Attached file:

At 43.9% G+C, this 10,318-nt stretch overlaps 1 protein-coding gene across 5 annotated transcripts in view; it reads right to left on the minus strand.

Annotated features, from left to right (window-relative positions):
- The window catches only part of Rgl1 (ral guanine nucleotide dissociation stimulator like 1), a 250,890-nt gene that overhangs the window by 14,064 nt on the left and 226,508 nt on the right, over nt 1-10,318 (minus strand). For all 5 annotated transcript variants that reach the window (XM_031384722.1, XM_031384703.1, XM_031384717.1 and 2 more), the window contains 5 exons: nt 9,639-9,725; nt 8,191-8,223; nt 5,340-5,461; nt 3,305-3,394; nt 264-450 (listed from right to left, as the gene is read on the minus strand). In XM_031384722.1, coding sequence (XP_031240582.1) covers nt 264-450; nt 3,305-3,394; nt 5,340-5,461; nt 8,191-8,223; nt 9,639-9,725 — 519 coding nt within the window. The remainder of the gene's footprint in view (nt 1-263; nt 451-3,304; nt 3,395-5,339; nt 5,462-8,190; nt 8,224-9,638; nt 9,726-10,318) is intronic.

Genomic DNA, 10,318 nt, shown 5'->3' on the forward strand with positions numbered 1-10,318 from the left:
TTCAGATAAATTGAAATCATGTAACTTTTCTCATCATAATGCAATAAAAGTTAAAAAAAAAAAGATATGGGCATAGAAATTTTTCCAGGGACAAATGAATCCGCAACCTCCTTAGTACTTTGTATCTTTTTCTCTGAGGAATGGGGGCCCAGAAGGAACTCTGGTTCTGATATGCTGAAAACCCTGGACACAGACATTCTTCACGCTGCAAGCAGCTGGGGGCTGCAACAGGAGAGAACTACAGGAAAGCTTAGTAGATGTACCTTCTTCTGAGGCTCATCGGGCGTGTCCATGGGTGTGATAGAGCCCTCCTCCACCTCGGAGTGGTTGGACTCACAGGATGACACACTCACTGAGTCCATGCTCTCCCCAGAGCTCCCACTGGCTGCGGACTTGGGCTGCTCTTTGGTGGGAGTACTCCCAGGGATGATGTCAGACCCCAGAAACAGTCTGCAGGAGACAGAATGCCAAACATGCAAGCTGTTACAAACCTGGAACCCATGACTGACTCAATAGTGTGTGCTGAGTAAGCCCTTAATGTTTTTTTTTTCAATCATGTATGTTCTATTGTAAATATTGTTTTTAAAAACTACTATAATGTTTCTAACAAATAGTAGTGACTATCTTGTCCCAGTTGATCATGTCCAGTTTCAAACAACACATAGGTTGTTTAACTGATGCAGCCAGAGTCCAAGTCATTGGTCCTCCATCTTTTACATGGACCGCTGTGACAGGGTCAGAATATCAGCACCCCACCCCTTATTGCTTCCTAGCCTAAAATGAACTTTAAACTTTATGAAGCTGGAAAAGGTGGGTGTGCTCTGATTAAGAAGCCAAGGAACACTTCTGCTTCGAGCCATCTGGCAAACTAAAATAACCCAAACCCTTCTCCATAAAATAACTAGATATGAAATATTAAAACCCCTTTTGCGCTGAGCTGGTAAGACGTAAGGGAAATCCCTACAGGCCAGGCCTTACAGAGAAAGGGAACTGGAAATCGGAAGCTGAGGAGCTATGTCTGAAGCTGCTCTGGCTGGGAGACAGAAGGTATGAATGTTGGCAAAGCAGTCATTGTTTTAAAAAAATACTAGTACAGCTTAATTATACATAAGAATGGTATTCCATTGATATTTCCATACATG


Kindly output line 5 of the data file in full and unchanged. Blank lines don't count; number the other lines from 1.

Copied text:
TTCAGATAAATTGAAATCATGTAACTTTTCTCATCATAATGCAATAAAAGTTAAAAAAAAAAAGATATGGGCATAGAAATTTTTCCAGGGACAAATGAATCCGCAACCTCCTTAGTACTTTGTATCTTTTTCTCTGAGGAATGGGGGCCCAGAAGGAACTCTGGTTCTGATATGCTGAAAACCCTGGACACAGACATTCTTCACGCTGCAAGCAGCTGGGGGCTGCAACAGGAGAGAACTACAGGAAAGCTTAGTAGATGTACCTTCTTCTGAGGCTCATCGGGCGTGTCCATGGGTGTGATAGAGCCCTCCTCCACCTCGGAGTGGTTGGACTCACAGGATGACACACTCACTGAGTCCATGCTCTCCCCAGAGCTCCCACTGGCTGCGGACTTGGGCTGCTCTTTGGTGGGAGTACTCCCAGGGATGATGTCAGACCCCAGAAACAGTCTGCAGGAGACAGAATGCCAAACATGCAAGCTGTTACAAACCTGGAACCCATGACTGACTCAATAGTGTGTGCTGAGTAAGCCCTTAATGTTTTTTTTTTCAATCATGTATGTTCTATTGTAAATATTGTTTTTAAAAACTACTATAATGTTTCTAACAAATAGTAGTGACTATCTTGTCCCAGTTGATCATGTCCAGTTTCAAACAACACATAGGTTGTTTAACTGATGCAGCCAGAGTCCAAGTCATTGGTCCTCCATCTTTTACATGGACCGCTGTGACAGGGTCAGAATATCAGCACCCCACCCCTTATTGCTTCCTAGCCTAAAATGAACTTTAAACTTTATGAAGCTGGAAAAGGTGGGTGTGCTCTGATTAAGAAGCCAAGGAACACTTCTGCTTCGAGCCATCTGGCAAACTAAAATAACCCAAACCCTTCTCCATAAAATAACTAGATATGAAATATTAAAACCCCTTTTGCGCTGAGCTGGTAAGACGTAAGGGAAATCCCTACAGGCCAGGCCTTACAGAGAAAGGGAACTGGAAATCGGAAGCTGAGGAGCTATGTCTGAAGCTGCTCTGGCTGGGAGACAGAAGGTATGAATGTTGGCAAAGCAGTCATTGTTTTAAAAAAATACTAGTACAGCTTAATTATACATAAGAATGGTATTCCATTGATATTTCCATACATG